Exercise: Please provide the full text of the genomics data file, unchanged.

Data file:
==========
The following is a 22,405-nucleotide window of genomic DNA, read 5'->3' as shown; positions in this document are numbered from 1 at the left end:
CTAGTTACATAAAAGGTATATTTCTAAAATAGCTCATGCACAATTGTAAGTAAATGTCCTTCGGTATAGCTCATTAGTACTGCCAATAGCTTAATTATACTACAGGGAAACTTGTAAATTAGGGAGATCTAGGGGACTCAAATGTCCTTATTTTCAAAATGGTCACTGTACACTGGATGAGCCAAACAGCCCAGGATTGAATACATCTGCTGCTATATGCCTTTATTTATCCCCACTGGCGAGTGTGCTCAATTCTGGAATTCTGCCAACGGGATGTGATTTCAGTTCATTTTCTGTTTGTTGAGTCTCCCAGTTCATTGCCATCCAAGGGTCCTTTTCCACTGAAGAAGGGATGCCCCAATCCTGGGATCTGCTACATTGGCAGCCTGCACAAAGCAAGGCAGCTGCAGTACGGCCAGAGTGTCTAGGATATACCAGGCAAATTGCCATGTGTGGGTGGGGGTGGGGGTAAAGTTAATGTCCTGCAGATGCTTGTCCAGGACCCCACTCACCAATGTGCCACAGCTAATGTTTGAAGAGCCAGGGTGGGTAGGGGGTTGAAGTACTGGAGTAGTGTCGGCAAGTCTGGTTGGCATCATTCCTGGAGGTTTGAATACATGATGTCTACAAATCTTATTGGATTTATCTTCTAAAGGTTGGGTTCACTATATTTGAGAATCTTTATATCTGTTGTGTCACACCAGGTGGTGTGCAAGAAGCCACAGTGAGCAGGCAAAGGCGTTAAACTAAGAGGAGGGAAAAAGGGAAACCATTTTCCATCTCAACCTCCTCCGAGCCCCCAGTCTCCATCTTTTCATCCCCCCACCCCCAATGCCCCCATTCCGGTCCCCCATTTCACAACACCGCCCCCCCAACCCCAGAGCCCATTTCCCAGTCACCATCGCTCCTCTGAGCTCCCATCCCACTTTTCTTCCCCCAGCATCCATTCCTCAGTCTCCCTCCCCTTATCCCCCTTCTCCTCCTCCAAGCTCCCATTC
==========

The following is a 22,405-nucleotide window of genomic DNA, read 5'->3' as shown; positions in this document are numbered from 1 at the left end:
CTAGTTACATAAAAGGTATATTTCTAAAATAGCTCATGCACAATTGTAAGTAAATGTCCTTCGGTATAGCTCATTAGTACTGCCAATAGCTTAATTATACTACAGGGAAACTTGTAAATTAGGGAGATCTAGGGGACTCAAATGTCCTTATTTTCAAAATGGTCACTGTACACTGGATGAGCCAAACAGCCCAGGATTGAATACATCTGCTGCTATATGCCTTTATTTATCCCCACTGGCGAGTGTGCTCAATTCTGGAATTCTGCCAACGGGATGTGATTTCAGTTCATTTTCTGTTTGTTGAGTCTCCCAGTTCATTGCCATCCAAGGGTCCTTTTCCACTGAAGAAGGGATGCCCCAATCCTGGGATCTGCTACATTGGCAGCCTGCACAAAGCAAGGCAGCTGCAGTACGGCCAGAGTGTCTAGGATATACCAGGCAAATTGCCATGTGTGGGTGGGGGTGGGGGTAAAGTTAATGTCCTGCAGATGCTTGTCCAGGACCCCACTCACCAATGTGCCACAGCTAATGTTTGAAGAGCCAGGGTGGGTAGGGGGTTGAAGTACTGGAGTAGTGTCGGCAAGTCTGGTTGGCATCATTCCTGGAGGTTTGAATACATGATGTCTACAAATCTTATTGGATTTATCTTCTAAAGGTTGGGTTCACTATATTTGAGAATCTTTATATCTGTTGTGTCACACCAGGTGGTGTGCAAGAAGCCACAGTGAGCAGGCAAAGGCGTTAAACTAAGAGGAGGGAAAAAGGGAAACCATTTTCCATCTCAACCTCCTCCGAGCCCCCAGTCTCCATCTTTTCATCCCCCCACCCCCAATGCCCCCATTCCGGTCCCCCATTTCACAACACCGCCCCCCCAACCCCAGAGCCCATTTCCCAGTCACCATCGCTCCTCTGAGCTCCCATCCCACTTTTCTTCCCCCAGCATCCATTCCTCAGTCTCCCTCCCCTTATCCCCCTTCTCCTCCTCCAAGCTCCCATTC